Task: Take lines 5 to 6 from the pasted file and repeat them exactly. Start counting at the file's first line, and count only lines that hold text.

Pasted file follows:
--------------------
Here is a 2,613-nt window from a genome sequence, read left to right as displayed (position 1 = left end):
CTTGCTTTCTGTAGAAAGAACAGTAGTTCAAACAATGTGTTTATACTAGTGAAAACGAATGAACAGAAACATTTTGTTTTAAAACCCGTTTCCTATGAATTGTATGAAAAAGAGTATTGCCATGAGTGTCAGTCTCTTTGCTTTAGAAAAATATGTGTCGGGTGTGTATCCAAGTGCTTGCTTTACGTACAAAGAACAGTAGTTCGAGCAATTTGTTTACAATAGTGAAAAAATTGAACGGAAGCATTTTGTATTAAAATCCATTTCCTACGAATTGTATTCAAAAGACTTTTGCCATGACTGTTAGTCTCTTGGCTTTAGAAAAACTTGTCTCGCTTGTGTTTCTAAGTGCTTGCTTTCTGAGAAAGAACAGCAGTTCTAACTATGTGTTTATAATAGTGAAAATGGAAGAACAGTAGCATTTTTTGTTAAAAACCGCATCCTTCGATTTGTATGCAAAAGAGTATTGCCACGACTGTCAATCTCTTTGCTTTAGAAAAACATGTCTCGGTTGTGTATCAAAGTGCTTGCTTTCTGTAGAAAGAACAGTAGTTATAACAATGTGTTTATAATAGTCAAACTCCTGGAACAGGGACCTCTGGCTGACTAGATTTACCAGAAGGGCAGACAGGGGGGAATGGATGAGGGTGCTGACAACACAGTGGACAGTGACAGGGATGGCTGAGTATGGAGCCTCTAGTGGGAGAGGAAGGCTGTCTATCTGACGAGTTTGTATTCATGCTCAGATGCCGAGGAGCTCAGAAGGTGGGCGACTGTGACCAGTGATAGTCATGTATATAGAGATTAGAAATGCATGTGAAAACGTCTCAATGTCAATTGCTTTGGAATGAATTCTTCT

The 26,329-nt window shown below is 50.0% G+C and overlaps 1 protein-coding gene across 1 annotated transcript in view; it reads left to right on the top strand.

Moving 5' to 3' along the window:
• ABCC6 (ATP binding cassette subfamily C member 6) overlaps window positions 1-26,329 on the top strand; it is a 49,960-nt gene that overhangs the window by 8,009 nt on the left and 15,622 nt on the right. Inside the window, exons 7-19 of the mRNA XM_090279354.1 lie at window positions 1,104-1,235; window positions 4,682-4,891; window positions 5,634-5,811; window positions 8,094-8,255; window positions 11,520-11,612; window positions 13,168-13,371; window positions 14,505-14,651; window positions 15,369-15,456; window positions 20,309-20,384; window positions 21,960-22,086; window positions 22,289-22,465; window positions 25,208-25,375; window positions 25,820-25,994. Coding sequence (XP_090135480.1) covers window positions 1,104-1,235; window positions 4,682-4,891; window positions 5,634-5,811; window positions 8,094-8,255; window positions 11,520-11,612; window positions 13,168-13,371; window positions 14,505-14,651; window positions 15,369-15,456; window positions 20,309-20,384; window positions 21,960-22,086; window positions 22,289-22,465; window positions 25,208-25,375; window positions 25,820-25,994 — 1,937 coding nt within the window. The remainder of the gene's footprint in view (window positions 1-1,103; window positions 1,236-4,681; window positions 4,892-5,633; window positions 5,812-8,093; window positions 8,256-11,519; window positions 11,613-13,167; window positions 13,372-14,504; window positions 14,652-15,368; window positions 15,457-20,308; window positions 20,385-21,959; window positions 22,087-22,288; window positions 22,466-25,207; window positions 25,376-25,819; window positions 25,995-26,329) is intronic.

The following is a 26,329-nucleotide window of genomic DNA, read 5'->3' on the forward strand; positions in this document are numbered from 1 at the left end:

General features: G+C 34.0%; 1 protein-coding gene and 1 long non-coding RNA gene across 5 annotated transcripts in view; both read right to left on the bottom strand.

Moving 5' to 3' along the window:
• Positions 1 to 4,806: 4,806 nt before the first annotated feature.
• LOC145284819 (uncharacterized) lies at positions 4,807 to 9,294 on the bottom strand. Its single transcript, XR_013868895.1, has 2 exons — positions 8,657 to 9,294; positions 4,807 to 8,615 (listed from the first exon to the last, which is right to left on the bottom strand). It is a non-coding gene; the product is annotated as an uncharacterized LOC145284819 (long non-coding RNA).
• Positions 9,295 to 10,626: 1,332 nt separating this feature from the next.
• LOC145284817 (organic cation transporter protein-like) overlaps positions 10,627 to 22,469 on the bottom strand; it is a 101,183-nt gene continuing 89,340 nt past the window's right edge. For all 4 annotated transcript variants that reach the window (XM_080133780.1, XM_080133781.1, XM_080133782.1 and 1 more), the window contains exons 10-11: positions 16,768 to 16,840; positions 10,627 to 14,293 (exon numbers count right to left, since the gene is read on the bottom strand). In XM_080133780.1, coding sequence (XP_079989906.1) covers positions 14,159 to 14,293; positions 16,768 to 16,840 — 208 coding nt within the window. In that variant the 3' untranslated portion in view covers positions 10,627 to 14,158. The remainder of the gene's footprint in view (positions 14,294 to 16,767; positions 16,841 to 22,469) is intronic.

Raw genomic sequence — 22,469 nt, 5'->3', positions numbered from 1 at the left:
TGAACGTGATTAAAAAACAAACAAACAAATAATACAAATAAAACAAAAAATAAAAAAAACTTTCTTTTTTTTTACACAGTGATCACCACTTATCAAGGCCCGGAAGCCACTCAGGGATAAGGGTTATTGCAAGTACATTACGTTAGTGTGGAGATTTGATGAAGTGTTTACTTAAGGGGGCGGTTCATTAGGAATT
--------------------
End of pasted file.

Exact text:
• ABCC6 (ATP binding cassette subfamily C member 6) overlaps window positions 1-26,329 on the top strand; it is a 49,960-nt gene that overhangs the window by 8,009 nt on the left and 15,622 nt on the right. Inside the window, exons 7-19 of the mRNA XM_090279354.1 lie at window positions 1,104-1,235; window positions 4,682-4,891; window positions 5,634-5,811; window positions 8,094-8,255; window positions 11,520-11,612; window positions 13,168-13,371; window positions 14,505-14,651; window positions 15,369-15,456; window positions 20,309-20,384; window positions 21,960-22,086; window positions 22,289-22,465; window positions 25,208-25,375; window positions 25,820-25,994. Coding sequence (XP_090135480.1) covers window positions 1,104-1,235; window positions 4,682-4,891; window positions 5,634-5,811; window positions 8,094-8,255; window positions 11,520-11,612; window positions 13,168-13,371; window positions 14,505-14,651; window positions 15,369-15,456; window positions 20,309-20,384; window positions 21,960-22,086; window positions 22,289-22,465; window positions 25,208-25,375; window positions 25,820-25,994 — 1,937 coding nt within the window. The remainder of the gene's footprint in view (window positions 1-1,103; window positions 1,236-4,681; window positions 4,892-5,633; window positions 5,812-8,093; window positions 8,256-11,519; window positions 11,613-13,167; window positions 13,372-14,504; window positions 14,652-15,368; window positions 15,457-20,308; window positions 20,385-21,959; window positions 22,087-22,288; window positions 22,466-25,207; window positions 25,376-25,819; window positions 25,995-26,329) is intronic.

The following is a 26,329-nucleotide window of genomic DNA, read 5'->3' on the forward strand; positions in this document are numbered from 1 at the left end: